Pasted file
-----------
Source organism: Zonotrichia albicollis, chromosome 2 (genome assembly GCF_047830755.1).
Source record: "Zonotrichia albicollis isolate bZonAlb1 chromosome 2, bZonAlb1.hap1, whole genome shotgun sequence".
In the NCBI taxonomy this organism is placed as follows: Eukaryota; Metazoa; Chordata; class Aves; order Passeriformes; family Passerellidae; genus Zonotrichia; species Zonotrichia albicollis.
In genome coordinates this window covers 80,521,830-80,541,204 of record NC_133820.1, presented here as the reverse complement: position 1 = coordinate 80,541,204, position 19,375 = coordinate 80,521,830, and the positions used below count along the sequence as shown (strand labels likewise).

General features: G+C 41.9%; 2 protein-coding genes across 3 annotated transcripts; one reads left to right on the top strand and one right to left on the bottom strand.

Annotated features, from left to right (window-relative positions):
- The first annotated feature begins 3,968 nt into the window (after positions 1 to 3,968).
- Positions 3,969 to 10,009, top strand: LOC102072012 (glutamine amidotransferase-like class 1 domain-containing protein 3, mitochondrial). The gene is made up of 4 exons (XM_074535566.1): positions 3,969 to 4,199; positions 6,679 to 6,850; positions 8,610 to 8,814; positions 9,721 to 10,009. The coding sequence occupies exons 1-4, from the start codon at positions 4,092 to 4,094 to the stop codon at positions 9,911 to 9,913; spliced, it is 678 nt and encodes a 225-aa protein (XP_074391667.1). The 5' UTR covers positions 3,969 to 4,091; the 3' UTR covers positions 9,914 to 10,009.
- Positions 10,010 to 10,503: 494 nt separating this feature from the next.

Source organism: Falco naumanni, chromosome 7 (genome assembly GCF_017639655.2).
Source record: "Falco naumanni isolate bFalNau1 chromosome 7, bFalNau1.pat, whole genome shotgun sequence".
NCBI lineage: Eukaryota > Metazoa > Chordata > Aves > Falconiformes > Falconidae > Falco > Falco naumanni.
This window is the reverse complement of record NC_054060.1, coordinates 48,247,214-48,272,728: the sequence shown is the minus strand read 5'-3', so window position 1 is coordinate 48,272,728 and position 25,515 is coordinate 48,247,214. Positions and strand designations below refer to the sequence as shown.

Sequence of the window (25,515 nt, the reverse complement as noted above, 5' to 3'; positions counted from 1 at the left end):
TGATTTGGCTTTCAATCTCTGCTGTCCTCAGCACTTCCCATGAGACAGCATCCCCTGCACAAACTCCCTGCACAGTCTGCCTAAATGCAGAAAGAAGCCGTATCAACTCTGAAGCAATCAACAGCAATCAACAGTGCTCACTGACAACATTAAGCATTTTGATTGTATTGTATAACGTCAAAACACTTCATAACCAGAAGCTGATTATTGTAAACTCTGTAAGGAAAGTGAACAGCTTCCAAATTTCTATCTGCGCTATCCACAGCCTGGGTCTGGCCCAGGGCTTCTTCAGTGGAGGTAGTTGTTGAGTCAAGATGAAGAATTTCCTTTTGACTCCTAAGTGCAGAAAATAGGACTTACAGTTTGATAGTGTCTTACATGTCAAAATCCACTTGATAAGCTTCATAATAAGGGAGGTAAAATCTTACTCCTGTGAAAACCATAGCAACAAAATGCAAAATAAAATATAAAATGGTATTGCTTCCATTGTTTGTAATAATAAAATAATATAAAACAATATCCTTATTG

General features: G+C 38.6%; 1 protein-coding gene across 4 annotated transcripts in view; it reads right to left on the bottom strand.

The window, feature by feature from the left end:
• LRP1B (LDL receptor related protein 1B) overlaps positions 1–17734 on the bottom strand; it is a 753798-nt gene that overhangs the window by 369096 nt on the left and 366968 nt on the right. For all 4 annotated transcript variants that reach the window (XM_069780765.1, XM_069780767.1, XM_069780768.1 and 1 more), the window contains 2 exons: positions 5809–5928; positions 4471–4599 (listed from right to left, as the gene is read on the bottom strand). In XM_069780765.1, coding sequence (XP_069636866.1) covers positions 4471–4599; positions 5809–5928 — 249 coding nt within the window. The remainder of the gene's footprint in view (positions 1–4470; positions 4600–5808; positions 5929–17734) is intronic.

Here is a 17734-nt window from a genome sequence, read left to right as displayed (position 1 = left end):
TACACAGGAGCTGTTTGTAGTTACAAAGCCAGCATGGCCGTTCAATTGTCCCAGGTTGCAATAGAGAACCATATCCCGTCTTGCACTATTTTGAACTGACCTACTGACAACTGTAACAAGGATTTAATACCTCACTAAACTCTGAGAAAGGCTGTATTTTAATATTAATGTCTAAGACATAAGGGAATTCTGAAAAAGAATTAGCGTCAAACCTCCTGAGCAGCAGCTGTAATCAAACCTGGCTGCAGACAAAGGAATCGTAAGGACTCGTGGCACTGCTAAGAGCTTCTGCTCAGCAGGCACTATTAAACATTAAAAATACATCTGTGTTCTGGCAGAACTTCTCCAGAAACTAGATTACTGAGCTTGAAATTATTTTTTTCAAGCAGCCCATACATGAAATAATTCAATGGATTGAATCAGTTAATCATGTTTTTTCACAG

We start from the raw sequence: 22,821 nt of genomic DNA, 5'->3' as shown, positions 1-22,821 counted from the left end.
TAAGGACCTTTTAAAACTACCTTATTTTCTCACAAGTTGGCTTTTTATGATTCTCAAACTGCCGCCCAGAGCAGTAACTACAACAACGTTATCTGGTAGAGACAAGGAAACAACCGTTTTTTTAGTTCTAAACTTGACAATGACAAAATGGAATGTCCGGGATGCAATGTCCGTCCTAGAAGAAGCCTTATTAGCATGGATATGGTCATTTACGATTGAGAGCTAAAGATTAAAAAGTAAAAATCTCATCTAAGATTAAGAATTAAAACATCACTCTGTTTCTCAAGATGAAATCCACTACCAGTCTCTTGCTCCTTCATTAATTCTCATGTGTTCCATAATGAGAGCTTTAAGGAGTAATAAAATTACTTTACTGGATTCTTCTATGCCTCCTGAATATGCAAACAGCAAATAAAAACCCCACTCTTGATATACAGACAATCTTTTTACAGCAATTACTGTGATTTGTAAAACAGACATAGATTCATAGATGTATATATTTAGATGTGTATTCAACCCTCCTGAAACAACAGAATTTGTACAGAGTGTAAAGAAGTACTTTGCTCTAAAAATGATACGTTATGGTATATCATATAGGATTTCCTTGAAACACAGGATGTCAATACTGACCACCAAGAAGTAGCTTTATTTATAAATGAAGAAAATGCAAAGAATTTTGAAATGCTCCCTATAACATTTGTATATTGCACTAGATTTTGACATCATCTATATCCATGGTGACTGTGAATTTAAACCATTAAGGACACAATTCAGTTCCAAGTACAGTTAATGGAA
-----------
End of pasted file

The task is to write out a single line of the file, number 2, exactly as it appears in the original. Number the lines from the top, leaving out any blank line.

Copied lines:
Source record: "Zonotrichia albicollis isolate bZonAlb1 chromosome 2, bZonAlb1.hap1, whole genome shotgun sequence".